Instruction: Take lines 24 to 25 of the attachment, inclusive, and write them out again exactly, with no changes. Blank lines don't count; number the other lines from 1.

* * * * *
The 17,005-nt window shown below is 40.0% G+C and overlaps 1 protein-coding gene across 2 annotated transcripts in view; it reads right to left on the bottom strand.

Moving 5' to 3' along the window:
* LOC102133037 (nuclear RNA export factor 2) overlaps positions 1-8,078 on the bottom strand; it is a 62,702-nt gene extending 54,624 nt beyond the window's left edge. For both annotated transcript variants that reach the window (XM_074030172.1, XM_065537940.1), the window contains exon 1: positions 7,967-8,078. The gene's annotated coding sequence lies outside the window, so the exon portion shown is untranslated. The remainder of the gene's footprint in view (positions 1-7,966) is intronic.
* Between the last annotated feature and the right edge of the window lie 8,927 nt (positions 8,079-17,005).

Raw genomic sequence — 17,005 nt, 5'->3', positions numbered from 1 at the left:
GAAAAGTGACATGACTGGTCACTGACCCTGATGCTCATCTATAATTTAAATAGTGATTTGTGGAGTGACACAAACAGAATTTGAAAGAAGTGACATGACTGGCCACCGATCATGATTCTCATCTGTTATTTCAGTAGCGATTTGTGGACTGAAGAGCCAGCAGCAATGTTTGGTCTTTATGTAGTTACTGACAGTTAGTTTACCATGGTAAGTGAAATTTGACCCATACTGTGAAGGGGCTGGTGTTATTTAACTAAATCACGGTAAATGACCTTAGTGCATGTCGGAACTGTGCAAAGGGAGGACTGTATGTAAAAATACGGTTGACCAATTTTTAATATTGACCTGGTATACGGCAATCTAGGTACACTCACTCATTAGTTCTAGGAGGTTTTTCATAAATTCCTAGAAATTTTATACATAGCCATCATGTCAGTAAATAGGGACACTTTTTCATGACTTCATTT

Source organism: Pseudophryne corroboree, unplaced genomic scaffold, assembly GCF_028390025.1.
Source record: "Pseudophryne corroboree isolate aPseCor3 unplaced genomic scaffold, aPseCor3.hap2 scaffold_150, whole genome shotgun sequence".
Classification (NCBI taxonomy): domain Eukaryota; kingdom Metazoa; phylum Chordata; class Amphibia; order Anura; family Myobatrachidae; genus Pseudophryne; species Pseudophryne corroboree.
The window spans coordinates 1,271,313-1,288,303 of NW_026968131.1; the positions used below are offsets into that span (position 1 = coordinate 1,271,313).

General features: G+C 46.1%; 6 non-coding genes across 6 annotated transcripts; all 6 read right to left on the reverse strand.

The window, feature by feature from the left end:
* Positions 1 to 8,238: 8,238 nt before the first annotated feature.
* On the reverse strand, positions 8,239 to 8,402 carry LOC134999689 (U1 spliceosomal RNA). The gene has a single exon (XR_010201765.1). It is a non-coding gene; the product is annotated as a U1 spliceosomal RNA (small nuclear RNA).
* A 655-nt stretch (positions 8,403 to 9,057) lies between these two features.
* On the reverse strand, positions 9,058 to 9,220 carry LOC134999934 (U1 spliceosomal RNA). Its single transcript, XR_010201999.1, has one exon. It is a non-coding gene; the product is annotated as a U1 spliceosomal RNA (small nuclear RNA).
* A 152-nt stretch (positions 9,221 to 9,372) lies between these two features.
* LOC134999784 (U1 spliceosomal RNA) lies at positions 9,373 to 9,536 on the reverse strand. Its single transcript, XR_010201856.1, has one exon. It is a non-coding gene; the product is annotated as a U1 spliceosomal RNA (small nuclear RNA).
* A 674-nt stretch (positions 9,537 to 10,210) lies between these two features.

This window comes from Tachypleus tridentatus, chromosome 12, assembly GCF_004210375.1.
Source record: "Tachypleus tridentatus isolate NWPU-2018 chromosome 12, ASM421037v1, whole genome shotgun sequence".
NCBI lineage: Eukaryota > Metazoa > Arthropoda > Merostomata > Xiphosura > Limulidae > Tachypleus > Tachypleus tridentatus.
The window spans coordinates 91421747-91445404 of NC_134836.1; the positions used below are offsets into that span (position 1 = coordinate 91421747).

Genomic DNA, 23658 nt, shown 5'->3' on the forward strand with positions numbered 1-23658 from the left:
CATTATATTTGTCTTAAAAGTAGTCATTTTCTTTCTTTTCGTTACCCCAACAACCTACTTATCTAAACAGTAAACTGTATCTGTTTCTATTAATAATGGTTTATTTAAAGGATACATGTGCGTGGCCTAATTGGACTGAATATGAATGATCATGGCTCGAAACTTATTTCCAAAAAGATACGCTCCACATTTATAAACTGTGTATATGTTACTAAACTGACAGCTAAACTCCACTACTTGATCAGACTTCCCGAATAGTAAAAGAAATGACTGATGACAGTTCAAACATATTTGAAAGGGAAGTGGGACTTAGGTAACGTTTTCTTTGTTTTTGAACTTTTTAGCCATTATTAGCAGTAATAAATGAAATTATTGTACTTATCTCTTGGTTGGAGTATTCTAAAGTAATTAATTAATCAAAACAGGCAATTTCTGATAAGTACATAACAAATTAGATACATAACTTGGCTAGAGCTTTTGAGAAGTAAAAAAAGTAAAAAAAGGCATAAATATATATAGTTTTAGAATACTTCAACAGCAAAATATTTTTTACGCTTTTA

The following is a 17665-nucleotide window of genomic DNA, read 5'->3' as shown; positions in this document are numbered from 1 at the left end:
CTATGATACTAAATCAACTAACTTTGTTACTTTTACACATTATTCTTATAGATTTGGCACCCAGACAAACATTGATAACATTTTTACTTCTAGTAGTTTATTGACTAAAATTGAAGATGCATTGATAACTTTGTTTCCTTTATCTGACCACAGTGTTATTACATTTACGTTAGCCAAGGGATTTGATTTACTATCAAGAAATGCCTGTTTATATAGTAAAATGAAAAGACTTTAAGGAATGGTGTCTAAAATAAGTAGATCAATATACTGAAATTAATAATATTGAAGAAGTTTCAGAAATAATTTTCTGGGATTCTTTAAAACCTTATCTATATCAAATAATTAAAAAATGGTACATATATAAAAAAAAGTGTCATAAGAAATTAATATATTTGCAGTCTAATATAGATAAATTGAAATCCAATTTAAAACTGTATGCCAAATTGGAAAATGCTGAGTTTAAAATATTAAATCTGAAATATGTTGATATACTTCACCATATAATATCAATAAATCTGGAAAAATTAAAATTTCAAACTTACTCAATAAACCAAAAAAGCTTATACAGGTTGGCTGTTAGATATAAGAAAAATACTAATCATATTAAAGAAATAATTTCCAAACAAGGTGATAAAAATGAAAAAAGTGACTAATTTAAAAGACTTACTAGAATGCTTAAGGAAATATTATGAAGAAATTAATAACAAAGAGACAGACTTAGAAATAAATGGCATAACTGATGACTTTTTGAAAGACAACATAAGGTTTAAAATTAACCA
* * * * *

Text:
Genomic DNA, 23658 nt, shown 5'->3' on the forward strand with positions numbered 1-23658 from the left:
CATTATATTTGTCTTAAAAGTAGTCATTTTCTTTCTTTTCGTTACCCCAACAACCTACTTATCTAAACAGTAAACTGTATCTGTTTCTATTAATAATGGTTTATTTAAAGGATACATGTGCGTGGCCTAATTGGACTGAATATGAATGATCATGGCTCGAAACTTATTTCCAAAAAGATACGCTCCACATTTATAAACTGTGTATATGTTACTAAACTGACAGCTAAACTCCACTACTTGATCAGACTTCCCGAATAGTAAAAGAAATGACTGATGACAGTTCAAACATATTTGAAAGGGAAGTGGGACTTAGGTAACGTTTTCTTTGTTTTTGAACTTTTTAGCCATTATTAGCAGTAATAAATGAAATTATTGTACTTATCTCTTGGTTGGAGTATTCTAAAGTAATTAATTAATCAAAACAGGCAATTTCTGATAAGTACATAACAAATTAGATACATAACTTGGCTAGAGCTTTTGAGAAGTAAAAAAAGTAAAAAAAGGCATAAATATATATAGTTTTAGAATACTTCAACAGCAAAATATTTTTTACGCTTTTA